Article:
Organic farmers don’t use conventional methods to fertilize the soil, control weeds and pests, or prevent disease in livestock.
Organic methods often lead to higher costs, and consumers can pay twice as much for organic foods as for conventional products. Last week, the financial advice Web site SmartMoney.com reported that to feed eight people an organic meal of traditional Thanksgiving foods, a shopper would pay $295.36 — a premium of $126.35, or 75 percent, over a nonorganic holiday spread.
To cut back on the cost of an organic diet, Dr. Greene said he had to cut back on meat. “Whenever you go up the food chain, the costs pile up,” he said. “If you don’t eat meat at every meal, if meat becomes more of a side dish than a centerpiece, you can fill the plate with healthy organic food for about the same price.”
Questions remain about whether organic foods are really better for you. The data are mixed. This fall, researchers from the University of Copenhagen reported on a two-year experiment in which they grew carrots, kale, peas, potatoes and apples using both organic and conventional growing methods. The researchers found that the growing methods made no difference in the nutrients in the crops or the levels of nutrients retained by rats that ate them, according to the study, published in The Journal of the Science of Food and Agriculture.
But other research suggests that organic foods do contain more of certain nutrients — almost twice as many, in the case of organic tomatoes studied for a 2007 report in The Journal of Agricultural and Food Chemistry.
Dr. Greene said he was inspired to go all-organic after talking to a dairy farmer who noted that livestock got sick less after a switch to organic practices. He wondered if becoming 100 percent organic might improve his own health.
Three years later, he says he has more energy and wakes up earlier. As a pediatrician regularly exposed to sick children, he was accustomed to several illnesses a year. Now, he says, he is rarely ill. His urine is a brighter yellow, a sign that he is ingesting more vitamins and nutrients.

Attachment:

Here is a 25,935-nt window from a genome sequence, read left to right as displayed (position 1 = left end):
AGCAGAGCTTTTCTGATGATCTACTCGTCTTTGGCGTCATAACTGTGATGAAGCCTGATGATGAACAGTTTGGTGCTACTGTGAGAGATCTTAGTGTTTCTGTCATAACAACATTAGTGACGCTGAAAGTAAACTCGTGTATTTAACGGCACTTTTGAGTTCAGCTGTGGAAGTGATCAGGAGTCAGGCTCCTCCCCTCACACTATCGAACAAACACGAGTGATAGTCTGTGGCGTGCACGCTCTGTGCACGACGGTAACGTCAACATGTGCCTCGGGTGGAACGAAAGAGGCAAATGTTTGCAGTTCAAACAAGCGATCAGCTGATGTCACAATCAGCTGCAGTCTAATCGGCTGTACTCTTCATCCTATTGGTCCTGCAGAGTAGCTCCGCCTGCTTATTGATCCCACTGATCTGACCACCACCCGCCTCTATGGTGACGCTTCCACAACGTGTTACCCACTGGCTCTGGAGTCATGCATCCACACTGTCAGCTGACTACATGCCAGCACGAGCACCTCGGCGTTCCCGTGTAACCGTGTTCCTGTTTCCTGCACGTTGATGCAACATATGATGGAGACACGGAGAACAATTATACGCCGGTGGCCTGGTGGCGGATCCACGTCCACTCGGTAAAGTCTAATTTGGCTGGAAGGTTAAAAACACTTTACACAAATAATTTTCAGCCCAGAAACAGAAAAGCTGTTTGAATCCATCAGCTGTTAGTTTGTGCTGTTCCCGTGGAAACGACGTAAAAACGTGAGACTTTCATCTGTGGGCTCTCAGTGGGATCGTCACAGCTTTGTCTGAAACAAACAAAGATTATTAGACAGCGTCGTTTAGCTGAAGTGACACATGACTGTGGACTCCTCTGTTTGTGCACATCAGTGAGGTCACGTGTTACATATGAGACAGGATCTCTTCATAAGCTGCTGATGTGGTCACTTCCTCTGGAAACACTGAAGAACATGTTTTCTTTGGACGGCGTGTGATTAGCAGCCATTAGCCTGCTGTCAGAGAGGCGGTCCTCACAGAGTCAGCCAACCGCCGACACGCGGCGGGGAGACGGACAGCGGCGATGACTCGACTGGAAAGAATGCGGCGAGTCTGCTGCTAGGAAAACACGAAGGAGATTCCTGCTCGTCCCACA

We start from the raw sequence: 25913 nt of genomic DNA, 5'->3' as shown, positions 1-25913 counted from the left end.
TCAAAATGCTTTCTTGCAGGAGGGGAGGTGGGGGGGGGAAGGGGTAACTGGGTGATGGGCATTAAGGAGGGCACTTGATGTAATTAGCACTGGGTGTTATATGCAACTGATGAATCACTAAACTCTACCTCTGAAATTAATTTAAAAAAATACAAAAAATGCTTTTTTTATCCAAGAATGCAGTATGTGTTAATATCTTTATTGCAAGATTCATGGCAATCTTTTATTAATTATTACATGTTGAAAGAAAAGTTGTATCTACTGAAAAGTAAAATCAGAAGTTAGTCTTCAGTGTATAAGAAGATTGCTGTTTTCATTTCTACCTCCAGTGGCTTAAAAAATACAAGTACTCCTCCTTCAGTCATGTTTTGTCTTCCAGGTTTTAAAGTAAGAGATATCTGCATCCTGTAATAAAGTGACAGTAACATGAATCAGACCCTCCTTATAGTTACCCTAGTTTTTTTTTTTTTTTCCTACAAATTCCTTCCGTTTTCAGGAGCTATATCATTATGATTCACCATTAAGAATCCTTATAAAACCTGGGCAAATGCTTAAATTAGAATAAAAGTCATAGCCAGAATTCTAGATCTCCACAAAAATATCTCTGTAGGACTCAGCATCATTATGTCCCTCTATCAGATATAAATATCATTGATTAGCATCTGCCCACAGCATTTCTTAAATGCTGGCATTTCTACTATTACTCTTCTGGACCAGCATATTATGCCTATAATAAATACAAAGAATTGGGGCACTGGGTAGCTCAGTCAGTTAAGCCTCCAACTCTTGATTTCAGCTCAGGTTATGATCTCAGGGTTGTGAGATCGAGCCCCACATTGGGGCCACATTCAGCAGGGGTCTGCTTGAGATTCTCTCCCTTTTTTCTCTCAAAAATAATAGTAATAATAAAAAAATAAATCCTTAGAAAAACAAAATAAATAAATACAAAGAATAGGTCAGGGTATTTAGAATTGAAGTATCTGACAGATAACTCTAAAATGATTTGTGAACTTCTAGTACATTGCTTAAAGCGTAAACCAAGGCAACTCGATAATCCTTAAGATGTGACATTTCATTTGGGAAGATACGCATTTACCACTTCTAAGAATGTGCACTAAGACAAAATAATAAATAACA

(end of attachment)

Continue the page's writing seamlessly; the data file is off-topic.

At home, he said, the organic routine was relatively easy. Organic food is widely available, not just at stores like Whole Foods but at traditional supermarkets. He also shopped at farmer’s markets and joined a local community-supported agriculture group, or C.S.A. Because he bought less meat, the costs tended to balance out. And his family (two of his four children still live at home) largely went along with the experiment.
On the road, though, life was more challenging. In corporate cafeterias and convenience stores, he looked for stickers that began with the number 9 to signify organic; stickers on conventionally grown produce begin with 4.
When dining out, he called ahead; high-end restaurants were willing to accommodate his all-organic request. He also found a few lines of organic backpacking food that he could carry with him.
Dr. Greene reached the three-year milestone in October, but his diet is still organic. He hasn’t decided whether to keep going full tilt or to ease up in the interest of cost and convenience. In his latest book, “Raising Baby Green: The Earth-Friendly Guide to Pregnancy, Childbirth and Baby Care” (Jossey-Bass), he advocates a “strategic” approach, urging parents to insist on organic versions of a few main foods, like milk, potatoes, apples and baby food.
The biggest surprise of the whole experience, he says, was that many people still don’t know what “organic” means.“It’s surprising to me how few people know that organic means without pesticides, antibiotics or hormones,” he said. “In stores or restaurants around the country, I would ask, ‘Do you have anything organic?’ Half the time they would say, ‘Do you mean vegetarian?’ ”